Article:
According to the University Discipline Committee report regarding the revision of the Student Discipline Bylaw and related Procedures, changes were made to section 2.1.1 so that the department head is allowed to deal with academic dishonesty issues.
Tom Berry, chair of the University Student Discipline Committee, said that if a department head acts on what they suspect to be a case of academic dishonesty, a student can appeal to the dean, then to the local discipline committee and finally to the University Discipline Committee.
“If you remove the heads from the process, there’s actually one less level of appeal for students,” said Berry. “[They] provide the students with an extra level of appeal.”
However, having department heads deal with cases of academic dishonesty, punishment may not be equal for students across different faculties, said Berry.
“One of the things that the committee has struggled with for a very long time is the fact that there is non-uniformity across campus, in relation to the application of the Student Discipline Bylaw. [ . . . ] Some of the faculties are much more strict in the application of the bylaw than other faculties.”
Doug Ruth, dean of engineering, said he would be surprised if a uniform penalty system could be established.
“We encourage our students to work in groups. That’s part of getting through engineering,” Ruth said, further explaining that encouraging cooperation between students and then penalizing them in a harsh manner wouldn’t make sense for his faculty.
Linda Wilson, associate dean for faculty of arts, said variation is found across and within faculties in regards to penalties given on similar breaches of academic integrity.
“But this variation falls within the range of recommended penalties for particular breaches in the Student Discipline Bylaw,” said Wilson.
Wilson said that in 2009, the vice-president (academic), Joanne Keselman, established an associate deans’ (undergraduate) working group on student discipline, which is being chaired by Lynn Smith, executive director of Student Affairs.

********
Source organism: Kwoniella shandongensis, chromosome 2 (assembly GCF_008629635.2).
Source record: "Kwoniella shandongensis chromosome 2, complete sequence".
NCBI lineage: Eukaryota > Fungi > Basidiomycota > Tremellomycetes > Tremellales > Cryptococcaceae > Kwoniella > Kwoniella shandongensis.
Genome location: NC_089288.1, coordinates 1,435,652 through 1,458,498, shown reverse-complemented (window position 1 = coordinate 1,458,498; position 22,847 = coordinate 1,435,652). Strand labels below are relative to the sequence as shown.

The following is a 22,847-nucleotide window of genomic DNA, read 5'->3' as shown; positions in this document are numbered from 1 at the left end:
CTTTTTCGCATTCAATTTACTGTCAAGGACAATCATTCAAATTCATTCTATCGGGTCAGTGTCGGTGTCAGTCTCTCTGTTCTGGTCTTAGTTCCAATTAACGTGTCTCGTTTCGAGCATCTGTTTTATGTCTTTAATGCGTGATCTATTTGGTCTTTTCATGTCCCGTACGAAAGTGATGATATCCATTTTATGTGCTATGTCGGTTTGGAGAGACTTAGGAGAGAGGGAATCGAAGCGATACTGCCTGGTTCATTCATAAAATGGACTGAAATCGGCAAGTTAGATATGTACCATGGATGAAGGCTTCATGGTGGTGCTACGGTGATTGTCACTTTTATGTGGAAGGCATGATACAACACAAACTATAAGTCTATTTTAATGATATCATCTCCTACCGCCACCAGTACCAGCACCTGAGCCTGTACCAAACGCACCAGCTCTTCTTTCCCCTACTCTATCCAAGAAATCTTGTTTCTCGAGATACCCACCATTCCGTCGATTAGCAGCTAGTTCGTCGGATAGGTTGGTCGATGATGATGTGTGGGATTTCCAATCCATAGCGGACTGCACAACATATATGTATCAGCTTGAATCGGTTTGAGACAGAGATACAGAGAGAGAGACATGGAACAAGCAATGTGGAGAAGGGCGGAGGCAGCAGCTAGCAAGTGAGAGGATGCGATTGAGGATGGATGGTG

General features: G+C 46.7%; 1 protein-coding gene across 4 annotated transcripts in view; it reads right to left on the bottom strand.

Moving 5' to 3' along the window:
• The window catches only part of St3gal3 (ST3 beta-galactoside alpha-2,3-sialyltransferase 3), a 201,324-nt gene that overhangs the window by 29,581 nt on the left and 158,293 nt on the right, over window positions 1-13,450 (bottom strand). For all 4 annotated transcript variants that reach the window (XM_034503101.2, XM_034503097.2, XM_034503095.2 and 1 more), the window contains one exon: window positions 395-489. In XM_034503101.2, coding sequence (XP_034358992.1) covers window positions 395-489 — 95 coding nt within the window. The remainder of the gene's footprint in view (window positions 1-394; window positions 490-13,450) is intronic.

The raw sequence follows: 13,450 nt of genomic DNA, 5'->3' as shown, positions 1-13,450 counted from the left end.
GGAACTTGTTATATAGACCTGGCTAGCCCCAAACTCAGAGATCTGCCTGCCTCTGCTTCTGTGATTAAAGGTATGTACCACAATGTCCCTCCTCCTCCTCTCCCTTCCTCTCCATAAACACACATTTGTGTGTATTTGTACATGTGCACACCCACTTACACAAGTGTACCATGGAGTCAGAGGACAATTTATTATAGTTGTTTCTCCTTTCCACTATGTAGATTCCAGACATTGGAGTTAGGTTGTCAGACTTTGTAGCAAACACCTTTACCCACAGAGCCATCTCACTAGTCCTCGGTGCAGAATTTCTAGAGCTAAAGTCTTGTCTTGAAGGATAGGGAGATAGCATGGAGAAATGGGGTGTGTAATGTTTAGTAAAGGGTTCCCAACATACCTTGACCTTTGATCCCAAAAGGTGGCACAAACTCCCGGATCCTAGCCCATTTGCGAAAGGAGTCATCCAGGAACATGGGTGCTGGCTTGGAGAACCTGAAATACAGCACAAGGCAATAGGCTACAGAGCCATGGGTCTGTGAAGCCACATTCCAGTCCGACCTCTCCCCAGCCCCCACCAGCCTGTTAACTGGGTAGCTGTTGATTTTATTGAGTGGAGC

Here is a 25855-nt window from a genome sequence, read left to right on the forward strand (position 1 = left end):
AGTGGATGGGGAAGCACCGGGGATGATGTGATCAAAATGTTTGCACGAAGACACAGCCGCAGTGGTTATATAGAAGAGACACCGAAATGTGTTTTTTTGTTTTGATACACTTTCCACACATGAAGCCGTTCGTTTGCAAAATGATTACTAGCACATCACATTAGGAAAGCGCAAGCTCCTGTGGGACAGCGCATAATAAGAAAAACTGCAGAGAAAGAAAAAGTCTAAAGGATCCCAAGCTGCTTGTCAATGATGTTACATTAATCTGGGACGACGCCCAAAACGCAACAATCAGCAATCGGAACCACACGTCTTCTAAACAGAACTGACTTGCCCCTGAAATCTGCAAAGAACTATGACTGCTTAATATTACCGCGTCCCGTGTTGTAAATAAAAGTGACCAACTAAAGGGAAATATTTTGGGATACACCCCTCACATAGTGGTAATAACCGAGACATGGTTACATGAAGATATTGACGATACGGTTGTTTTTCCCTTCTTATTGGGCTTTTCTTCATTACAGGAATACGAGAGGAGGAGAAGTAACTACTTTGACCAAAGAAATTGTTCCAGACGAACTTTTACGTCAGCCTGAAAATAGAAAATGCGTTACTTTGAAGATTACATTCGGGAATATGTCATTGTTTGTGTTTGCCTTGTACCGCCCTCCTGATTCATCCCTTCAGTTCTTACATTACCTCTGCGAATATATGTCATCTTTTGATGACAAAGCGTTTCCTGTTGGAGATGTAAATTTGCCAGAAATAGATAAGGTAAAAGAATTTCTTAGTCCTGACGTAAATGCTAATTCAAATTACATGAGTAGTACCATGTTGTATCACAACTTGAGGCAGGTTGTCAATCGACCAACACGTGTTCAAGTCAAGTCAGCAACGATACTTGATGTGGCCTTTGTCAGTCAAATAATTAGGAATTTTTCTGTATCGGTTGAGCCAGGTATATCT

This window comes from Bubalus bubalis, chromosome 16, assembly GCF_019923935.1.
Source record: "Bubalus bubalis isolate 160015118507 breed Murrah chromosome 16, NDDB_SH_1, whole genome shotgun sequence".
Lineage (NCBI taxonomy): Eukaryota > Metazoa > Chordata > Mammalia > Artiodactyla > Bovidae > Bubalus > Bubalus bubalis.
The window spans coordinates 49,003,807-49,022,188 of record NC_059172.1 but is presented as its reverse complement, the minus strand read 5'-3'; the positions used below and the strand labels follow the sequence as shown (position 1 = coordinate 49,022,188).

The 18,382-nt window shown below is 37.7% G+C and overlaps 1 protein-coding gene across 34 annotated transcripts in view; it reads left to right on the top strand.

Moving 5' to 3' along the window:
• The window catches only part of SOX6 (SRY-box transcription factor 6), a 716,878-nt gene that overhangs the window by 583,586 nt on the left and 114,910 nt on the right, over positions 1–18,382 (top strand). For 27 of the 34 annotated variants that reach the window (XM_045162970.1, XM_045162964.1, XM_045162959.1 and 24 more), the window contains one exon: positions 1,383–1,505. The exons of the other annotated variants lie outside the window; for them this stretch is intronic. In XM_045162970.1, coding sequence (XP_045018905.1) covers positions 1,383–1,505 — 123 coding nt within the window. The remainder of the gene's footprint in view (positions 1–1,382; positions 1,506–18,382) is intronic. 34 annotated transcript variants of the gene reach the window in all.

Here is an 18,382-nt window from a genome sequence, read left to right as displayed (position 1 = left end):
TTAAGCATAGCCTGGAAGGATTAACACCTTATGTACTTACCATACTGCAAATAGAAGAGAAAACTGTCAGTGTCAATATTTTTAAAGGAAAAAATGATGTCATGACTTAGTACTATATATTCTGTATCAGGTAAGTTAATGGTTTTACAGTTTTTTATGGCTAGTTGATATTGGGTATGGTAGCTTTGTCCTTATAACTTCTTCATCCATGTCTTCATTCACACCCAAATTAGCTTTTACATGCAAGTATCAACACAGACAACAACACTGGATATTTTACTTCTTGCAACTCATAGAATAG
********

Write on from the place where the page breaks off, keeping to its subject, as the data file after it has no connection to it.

According to Wilson, the group discusses the variation in penalties across campus but also look to clarify the meanings of different forms of academic dishonesty within different U of M programs.
“[The group works to] identify not only the range of penalties applicable for a particular form of academic dishonesty, but also the typical penalties and the ranges of mitigating and aggravating variables that could decrease or increase the severity of the penalty,” said Wilson.
Ruth said that guidelines on the increase in the severity of disciplinary actions could possibly work.
“But I’d hate to live in a world where we believe every single infraction was equivalent.”
Wilson said that some circumstances do provide the opportunity for information to be shared about standard penalties amongst faculties and schools.
“I think we’ve tried to treat students fairly and equitably. But we have not yet been able to mandate uniform penalties across the campus,” said Berry.
Heather Morris of the University of Manitoba Student Advocacy Office said there are a variety of circumstances that constitute academic dishonesty including bring notes or electronic devices into examinations.
Penalties across faculties can range from a written reprimand that goes in a student’s file to failing the exam, failing the course, suspension or expulsion, and documentation on a student’s transcript.
According to Morris, the university tries to prevent students from cheating by making announcements prior to all exams, putting up posters in all entrances to exam rooms and by having students sign their exam booklets as an agreement to complete their work with integrity and not use dishonest means.